Feeds

Ubuntu man Shuttleworth dissects Hardy Heron's arrival

Will bird's flight usher in Linux peace?

Next gen security for virtualised datacentres

"Team Canonical bought into the virtualization hype by slotting KVM into the Ubuntu kernel," he told us. "I have to wonder whether or not this move caters more to Canonical's business needs than the suggested larger goals for Ubuntu of mass adoption.

"Much of Ubuntu's success to date has been tied to a maniacal focus on the desktop. But now we're seeing that focus whittled away by the rise of more platform projects that manage to gain prominent billing as well as proprietary enterprise solutions that the community might see as eating into developer time."

Similar issues are cropping up on the developer front as well, according to Owens.

"Well-known developers can flag up issues and have them dealt with in an expedient manner," he said. "This is in part due to their good standing but also because they know how to navigate the system.

"Unfortunately, many developers will find that their bug reports are ignored and their contributions are deemed a nuisance simply because they don't know the ways of the bureaucracy. All FOSS projects face similar issues, but it's time for Ubuntu fans to realize that agile bug fixing will fade as the size of the project increases."

Shuttleworth takes such gripes very seriously or at least he said as much.

"It is cutting criticism because Martin is in the know," Shuttleworth said. "He is not a fringe guy. I would very much like to address his concerns."

"I am very conscious of the real stresses that happen when there is sort of universal expectations that a particular platform or piece of software will meet everyone's needs. The thing that I hope is that free software is the answer here - that folks will take Ubunutu and fork it to meet the needs of the people we are failing in a particular way. To me, that is healthy and the source of some relief."

Looking forward, Shuttleworth would like to see Ubuntu expand its reach on a couple of fronts.

For one, Canonical expects to open an office in Asia at some point and perhaps one in Silicon Valley as well.

In addition, Canonical wants to bring more server makers on board with Ubuntu.

Sun will certify Hardy Heron with some of its x86 gear, and Shuttleworth hopes HP, IBM and Dell will follow this lead.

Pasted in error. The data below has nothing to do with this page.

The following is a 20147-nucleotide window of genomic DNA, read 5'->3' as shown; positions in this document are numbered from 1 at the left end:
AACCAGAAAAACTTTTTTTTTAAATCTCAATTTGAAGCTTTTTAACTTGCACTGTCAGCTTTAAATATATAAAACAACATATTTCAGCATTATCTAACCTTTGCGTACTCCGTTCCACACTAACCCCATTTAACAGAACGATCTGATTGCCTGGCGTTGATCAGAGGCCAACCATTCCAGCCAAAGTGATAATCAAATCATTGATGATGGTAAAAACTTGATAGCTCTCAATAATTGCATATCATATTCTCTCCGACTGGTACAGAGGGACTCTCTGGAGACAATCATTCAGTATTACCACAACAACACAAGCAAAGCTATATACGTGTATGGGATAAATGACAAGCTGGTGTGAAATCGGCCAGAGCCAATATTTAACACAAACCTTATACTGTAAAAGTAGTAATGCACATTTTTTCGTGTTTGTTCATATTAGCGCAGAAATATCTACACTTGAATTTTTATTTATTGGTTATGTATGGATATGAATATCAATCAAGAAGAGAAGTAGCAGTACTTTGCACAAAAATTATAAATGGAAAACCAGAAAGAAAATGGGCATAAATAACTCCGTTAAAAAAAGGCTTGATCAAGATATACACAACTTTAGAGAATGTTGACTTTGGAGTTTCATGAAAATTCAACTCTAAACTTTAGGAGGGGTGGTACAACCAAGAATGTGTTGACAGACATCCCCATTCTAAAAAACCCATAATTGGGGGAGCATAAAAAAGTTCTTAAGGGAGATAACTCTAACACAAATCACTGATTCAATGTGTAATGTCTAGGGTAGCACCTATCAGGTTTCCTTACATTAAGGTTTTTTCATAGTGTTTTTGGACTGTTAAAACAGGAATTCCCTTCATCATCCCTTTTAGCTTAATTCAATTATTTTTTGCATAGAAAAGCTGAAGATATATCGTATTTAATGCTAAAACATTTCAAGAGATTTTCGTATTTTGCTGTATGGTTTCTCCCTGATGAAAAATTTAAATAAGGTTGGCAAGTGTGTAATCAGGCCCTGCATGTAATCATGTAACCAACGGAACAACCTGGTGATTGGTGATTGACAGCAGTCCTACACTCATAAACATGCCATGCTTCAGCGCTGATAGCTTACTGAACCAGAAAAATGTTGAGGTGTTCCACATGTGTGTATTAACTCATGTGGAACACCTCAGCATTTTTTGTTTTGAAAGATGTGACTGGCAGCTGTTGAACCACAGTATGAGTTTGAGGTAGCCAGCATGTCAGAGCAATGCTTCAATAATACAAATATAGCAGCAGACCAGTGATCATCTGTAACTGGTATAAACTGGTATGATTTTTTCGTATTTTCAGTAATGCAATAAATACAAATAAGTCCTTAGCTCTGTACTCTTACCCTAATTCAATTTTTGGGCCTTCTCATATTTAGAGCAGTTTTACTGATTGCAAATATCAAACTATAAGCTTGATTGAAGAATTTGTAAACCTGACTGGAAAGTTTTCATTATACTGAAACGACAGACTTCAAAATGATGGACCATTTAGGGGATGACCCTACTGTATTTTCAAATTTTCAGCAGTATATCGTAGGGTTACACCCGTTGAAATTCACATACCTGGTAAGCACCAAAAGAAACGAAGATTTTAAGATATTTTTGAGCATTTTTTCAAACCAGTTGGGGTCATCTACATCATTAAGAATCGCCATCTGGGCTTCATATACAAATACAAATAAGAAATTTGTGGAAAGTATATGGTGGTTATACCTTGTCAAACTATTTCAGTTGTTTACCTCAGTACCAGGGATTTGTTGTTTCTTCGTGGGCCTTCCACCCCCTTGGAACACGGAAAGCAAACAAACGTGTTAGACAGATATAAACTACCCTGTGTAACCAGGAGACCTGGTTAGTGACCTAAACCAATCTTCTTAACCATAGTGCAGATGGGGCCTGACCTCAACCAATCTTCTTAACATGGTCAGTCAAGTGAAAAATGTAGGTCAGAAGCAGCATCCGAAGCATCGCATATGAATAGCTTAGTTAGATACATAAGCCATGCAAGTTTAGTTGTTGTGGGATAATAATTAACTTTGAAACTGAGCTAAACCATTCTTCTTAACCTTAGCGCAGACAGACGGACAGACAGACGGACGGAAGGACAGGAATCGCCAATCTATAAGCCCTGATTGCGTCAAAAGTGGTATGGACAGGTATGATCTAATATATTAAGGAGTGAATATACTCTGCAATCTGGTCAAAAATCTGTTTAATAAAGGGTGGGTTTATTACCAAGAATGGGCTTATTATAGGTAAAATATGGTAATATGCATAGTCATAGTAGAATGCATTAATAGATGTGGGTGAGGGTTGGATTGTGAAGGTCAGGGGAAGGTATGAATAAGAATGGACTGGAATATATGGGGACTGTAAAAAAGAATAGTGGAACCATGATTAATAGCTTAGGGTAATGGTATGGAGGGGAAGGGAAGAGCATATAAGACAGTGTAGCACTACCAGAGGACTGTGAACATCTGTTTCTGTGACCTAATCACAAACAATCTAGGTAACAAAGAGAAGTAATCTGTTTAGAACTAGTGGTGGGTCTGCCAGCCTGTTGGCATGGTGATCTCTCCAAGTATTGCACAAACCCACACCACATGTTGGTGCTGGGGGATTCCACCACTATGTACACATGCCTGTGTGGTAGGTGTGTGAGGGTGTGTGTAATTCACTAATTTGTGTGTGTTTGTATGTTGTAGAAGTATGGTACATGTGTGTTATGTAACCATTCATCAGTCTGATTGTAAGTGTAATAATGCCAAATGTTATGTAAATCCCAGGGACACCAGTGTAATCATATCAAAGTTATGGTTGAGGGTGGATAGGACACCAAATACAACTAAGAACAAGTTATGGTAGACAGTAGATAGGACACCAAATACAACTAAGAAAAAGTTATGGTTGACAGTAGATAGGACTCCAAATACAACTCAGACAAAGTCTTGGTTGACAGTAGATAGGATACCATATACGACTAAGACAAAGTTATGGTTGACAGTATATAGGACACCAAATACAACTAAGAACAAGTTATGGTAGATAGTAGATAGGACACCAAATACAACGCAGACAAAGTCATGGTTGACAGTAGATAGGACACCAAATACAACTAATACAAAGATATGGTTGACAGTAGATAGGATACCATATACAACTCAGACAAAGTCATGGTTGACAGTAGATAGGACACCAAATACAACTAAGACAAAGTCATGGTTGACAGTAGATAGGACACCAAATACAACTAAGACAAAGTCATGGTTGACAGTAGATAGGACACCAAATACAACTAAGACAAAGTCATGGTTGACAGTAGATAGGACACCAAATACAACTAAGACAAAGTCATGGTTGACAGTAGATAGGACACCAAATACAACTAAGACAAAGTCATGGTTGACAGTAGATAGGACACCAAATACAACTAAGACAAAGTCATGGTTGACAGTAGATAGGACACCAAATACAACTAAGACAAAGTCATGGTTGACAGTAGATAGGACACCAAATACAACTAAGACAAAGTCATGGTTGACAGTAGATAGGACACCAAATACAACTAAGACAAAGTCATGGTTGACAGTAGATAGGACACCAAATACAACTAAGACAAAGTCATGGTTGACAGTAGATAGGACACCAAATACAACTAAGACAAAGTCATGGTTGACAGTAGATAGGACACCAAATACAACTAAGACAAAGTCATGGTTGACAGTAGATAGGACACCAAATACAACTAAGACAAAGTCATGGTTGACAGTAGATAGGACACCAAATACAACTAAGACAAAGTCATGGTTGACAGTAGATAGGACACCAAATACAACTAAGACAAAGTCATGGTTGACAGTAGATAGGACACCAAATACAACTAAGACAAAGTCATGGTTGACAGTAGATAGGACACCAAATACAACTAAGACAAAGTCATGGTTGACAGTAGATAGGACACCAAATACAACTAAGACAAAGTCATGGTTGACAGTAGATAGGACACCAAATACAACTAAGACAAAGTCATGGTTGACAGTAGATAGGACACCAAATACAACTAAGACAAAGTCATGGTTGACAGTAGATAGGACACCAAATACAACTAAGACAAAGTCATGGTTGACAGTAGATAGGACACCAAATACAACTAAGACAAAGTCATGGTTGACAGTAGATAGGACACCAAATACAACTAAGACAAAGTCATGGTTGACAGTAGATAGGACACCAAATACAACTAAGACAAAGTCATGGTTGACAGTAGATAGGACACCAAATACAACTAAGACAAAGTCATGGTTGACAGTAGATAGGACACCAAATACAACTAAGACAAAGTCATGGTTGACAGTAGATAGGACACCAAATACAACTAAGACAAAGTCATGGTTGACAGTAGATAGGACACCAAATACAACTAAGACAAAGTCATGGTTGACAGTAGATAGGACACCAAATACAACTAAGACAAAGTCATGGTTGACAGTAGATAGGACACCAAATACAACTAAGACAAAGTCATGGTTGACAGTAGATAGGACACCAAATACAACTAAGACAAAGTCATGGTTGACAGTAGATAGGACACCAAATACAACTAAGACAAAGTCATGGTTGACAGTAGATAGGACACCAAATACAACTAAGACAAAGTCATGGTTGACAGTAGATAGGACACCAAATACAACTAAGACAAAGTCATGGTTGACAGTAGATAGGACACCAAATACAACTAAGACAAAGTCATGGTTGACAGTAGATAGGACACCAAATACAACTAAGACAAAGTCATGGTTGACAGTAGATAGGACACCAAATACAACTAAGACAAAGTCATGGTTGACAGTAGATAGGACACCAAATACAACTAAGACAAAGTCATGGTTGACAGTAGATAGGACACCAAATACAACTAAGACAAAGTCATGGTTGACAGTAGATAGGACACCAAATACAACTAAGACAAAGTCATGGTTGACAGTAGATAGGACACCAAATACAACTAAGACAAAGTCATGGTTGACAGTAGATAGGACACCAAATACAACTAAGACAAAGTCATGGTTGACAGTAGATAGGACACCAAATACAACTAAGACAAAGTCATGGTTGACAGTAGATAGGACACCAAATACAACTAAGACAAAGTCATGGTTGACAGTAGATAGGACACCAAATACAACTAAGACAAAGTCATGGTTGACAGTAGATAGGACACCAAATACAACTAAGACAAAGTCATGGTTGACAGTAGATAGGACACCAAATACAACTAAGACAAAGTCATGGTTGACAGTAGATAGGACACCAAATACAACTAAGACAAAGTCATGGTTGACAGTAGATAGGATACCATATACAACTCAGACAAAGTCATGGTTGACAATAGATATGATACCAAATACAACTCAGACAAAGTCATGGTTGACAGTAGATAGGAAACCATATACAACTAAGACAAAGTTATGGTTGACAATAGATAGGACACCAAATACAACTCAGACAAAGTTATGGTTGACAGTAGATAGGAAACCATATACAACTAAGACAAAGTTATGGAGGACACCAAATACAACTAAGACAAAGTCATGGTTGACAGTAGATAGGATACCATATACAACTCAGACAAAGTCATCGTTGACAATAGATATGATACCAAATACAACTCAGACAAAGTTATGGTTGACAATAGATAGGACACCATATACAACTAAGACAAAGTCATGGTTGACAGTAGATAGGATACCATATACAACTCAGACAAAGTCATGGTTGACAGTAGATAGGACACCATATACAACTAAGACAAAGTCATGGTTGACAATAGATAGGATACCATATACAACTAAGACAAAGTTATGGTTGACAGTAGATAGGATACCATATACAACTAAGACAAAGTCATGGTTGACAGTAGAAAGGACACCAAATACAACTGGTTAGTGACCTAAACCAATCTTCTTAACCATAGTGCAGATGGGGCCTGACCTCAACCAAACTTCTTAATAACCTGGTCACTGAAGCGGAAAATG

We'll have more from Shuttleworth later this week. ®

The essential guide to IT transformation

More from The Register

next story
The Return of BSOD: Does ANYONE trust Microsoft patches?
Sysadmins, you're either fighting fires or seen as incompetents now
Microsoft: Azure isn't ready for biz-critical apps … yet
Microsoft will move its own IT to the cloud to avoid $200m server bill
Oracle reveals 32-core, 10 BEEELLION-transistor SPARC M7
New chip scales to 1024 cores, 8192 threads 64 TB RAM, at speeds over 3.6GHz
US regulators OK sale of IBM's x86 server biz to Lenovo
Now all that remains is for gov't offices to ban the boxes
Object storage bods Exablox: RAID is dead, baby. RAID is dead
Bring your own disks to its object appliances
Nimble's latest mutants GORGE themselves on unlucky forerunners
Crossing Sandy Bridges without stopping for breath
prev story

Whitepapers

Implementing global e-invoicing with guaranteed legal certainty
Explaining the role local tax compliance plays in successful supply chain management and e-business and how leading global brands are addressing this.
7 Elements of Radically Simple OS Migration
Avoid the typical headaches of OS migration during your next project by learning about 7 elements of radically simple OS migration.
BYOD's dark side: Data protection
An endpoint data protection solution that adds value to the user and the organization so it can protect itself from data loss as well as leverage corporate data.
Consolidation: The Foundation for IT Business Transformation
In this whitepaper learn how effective consolidation of IT and business resources can enable multiple, meaningful business benefits.
High Performance for All
While HPC is not new, it has traditionally been seen as a specialist area – is it now geared up to meet more mainstream requirements?